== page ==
Birth Control

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Medical providers give you the information you need to make a decision on which birth control method is best for you. If you are uninsured or underinsured, you may be eligible to access your choice of birth control at the office — without going to the pharmacy.

There are many types of Birth Control Methods and here’s a list of your choices: 

 

Barrier Methods:

Male Condoms (up to 98% effective*):

Placed over the man’s penis, condoms prevent pregnancy by stopping sperm from reaching the womb. When used correctly, condoms help prevent the spread of sexually transmitted diseases (STDs).

Female Condoms (up to 95% effective*):

This is inserted into the vagina like a diaphragm. The ring at the closed end holds the pouch in the vagina. The ring at the open end stays outside the vaginal opening. It does not protect against STDs or HIV.

Diaphragm (up to 94% effective*):

Inserted into the women’s vagina, diaphragms cover the cervix and prevent sperm from entering the uterus. Diaphragms should be used with a spermicide. The female condom reduces the risk of many STDs.

Cervical Cap (up to 84–91% effective*):

Like diaphragms, cervical caps are inserted into the woman’s vagina to cover the cervix and prevent sperm from entering the uterus. Cervical caps should be used with a spermicide. They do not protect against STDs or HIV.

IUD (Intrauterine Devices)(up to 99% effective*):

An IUD is a small, T-shaped plastic piece, which contains either copper or a hormone that prevents pregnancy. An IUD does not protect against STDs or HIV.

Spermicides (when used with another method, up to 94% effective*):

Spermicides are contraceptive foams, jellies, creams, films, and suppositories that contain chemical spermicides. When inserted in the vagina, they prevent pregnancy by killing the sperm before it enters the uterus. Spermicides are not recommended to be used alone. They do not protect against STDs or HIV.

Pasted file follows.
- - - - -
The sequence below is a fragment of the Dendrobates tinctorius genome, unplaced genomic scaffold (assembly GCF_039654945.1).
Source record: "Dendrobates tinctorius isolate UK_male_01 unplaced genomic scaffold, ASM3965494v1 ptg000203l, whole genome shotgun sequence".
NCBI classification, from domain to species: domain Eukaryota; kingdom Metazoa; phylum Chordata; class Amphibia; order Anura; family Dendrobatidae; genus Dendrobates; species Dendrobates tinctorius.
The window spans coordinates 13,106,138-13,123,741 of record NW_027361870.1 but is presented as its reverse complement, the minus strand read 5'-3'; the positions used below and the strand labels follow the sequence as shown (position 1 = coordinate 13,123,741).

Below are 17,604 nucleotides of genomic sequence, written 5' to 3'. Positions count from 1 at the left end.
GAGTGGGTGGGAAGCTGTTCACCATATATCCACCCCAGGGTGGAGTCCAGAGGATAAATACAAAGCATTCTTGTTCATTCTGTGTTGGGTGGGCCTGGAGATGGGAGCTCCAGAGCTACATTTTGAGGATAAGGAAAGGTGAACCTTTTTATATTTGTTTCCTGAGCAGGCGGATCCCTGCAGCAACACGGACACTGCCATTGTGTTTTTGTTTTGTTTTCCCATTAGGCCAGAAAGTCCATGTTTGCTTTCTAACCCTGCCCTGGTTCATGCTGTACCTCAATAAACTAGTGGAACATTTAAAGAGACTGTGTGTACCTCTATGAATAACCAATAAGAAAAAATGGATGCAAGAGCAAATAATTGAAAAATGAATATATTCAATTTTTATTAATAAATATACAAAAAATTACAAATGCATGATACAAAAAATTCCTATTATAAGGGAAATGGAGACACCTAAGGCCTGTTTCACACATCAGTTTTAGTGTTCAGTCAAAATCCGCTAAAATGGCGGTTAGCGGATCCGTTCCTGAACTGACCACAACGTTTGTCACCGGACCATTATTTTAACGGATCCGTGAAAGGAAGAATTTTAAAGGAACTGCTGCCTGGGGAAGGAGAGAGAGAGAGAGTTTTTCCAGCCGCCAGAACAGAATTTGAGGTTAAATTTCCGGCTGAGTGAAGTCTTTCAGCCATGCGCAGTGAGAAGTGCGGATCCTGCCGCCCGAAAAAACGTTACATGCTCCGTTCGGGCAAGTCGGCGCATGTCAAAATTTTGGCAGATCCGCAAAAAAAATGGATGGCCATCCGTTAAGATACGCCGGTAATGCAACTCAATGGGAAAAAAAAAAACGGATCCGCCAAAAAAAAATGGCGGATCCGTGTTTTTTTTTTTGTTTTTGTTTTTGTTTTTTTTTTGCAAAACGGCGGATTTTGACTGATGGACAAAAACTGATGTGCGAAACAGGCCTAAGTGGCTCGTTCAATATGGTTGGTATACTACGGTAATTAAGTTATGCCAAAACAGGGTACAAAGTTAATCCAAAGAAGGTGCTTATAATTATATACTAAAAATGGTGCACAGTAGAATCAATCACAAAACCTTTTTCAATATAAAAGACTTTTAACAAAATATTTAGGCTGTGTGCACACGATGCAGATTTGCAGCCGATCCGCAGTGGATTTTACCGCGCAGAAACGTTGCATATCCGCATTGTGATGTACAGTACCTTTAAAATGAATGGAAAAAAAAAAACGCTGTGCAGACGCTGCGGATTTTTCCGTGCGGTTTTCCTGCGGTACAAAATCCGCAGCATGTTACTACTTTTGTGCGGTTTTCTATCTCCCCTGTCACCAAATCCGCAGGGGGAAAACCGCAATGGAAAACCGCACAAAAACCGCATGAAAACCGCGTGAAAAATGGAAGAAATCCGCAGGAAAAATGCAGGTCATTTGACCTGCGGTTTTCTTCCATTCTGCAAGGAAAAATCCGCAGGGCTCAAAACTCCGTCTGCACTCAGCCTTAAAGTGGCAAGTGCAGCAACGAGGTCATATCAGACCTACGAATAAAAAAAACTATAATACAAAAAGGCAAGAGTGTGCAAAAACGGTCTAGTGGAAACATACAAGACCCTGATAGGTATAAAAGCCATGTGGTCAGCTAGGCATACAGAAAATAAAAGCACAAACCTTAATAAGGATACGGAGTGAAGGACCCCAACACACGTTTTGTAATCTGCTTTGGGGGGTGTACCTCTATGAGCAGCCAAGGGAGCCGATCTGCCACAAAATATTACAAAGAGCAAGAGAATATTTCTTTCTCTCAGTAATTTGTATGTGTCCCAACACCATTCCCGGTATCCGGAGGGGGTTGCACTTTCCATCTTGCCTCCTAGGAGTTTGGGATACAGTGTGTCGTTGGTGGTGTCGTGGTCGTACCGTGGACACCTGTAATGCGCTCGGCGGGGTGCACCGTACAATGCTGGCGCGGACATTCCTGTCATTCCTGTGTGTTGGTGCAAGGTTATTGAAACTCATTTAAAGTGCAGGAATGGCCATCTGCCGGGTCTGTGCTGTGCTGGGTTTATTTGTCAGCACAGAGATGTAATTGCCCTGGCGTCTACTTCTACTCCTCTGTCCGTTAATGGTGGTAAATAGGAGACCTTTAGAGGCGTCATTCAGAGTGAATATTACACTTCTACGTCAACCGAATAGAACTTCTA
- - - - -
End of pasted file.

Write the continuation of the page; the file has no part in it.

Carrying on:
Hormonal Methods:

Depo-Provera (up to 99% effective*):

A birth control shot, administered every 3 months, that contains the hormone progestin. The hormone keeps the ovaries from releasing eggs and thickens the cervical mucus, which keeps the sperm from joining with the egg. The result is—no pregnancy. This does not protect against STDs or HIV.

Birth Control Pill (up to 99% effective*):

Birth control pills—or oral contraceptives—contain hormones that prevent the releasing of an egg. This prevents the sperm from joining with the egg. This method does not protect against STDs or HIV.

Nexplanon (99% effective*):

Flexible rod, placed under skin on upper arm. Lasts for 3 years and can be taken out by a medical professional soon, if desired. This does not protect against STDs.

Transdermal Patch (Ortho Evra)(up to 99% effective*):

The patch is a two-inch beige-colored square that releases hormones at a slow, constant rate. Each week for three weeks, you place a patch on one of four recommended areas. In the fourth week, you do not wear a patch. This does not protect against STDs or HIV.

NuvaRing (up to 99% effective*):

This device is a flexible plastic ring inserted into the vagina, just as you would a tampon. Hormones are slowly released until the ring is removed three weeks later. You go without it for a week, then start the cycle over again with a new ring. The ring does not protect against STDs or HIV.

 *if used properly each time.

 Additional Methods:

Abstinence (only method that is 100% effective):

Abstinence—not engaging in sexual play. Pregnancy cannot happen if sperm is kept out of the vagina. No medical or hormonal side effects.

Sterilization:

A woman may undergo sterilization, which involves surgery to seal off the fallopian tubes (tubal ligation). In male sterilization, or vasectomy, the tubes that carry sperm are sealed, tied, or cut.

(These services are not provided by our Family Planning Providers—this requires referral to another provider).

Fertilization Awareness Method (Rhythm Method):

Periodic abstinence methods consist of avoiding sex during the women’s fertile period. This is accomplished by using the calendar, basal body temperature, and/or cervical mucus methods.

Outercourse (NEARLY 100% effective):

Outercourse is sex play without vaginal intercourse. Pregnancy cannot happen if sperm is kept out of the vagina. This is not a recommended birth control method.

Emergency Contraception (EC):

EC is 75-89% effective if taken within 72 hours of unprotected intercourse, but it can be taken up to 120 hours (5 days) after. The success rate for preventing pregnancy drops significantly with each passing day. EC works by preventing the egg from implanting in the wall of the uterus. EC will not interfere with an established pregnancy and does not protect against STDs or HIV.  

Call the health center nearest you for an appointment today!

 

A part of Finger Lakes Community Health. Supported by Title X Grant Funding.